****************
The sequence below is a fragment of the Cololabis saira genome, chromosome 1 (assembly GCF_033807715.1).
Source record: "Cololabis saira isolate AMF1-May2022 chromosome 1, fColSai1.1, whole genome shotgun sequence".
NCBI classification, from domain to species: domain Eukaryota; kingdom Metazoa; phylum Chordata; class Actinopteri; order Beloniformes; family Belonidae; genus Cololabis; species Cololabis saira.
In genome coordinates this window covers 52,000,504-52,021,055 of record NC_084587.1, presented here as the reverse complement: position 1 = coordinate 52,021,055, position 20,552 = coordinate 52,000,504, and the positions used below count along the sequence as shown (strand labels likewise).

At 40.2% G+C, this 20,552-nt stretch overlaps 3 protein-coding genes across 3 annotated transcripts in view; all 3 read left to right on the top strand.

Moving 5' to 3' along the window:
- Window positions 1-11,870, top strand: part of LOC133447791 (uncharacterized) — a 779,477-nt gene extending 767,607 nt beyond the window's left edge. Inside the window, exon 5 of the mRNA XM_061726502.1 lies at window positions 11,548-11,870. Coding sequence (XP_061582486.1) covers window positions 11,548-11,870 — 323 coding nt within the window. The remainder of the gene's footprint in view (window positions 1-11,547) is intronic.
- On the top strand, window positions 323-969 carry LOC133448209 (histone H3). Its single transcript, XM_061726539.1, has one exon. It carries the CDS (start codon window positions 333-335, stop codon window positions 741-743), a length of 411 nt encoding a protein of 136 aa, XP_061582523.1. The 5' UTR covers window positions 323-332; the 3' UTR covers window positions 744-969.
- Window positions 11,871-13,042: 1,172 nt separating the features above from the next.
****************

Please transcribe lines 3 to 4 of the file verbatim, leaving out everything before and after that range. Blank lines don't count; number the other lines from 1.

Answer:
NCBI classification, from domain to species: domain Eukaryota; kingdom Metazoa; phylum Chordata; class Actinopteri; order Beloniformes; family Belonidae; genus Cololabis; species Cololabis saira.
In genome coordinates this window covers 52,000,504-52,021,055 of record NC_084587.1, presented here as the reverse complement: position 1 = coordinate 52,021,055, position 20,552 = coordinate 52,000,504, and the positions used below count along the sequence as shown (strand labels likewise).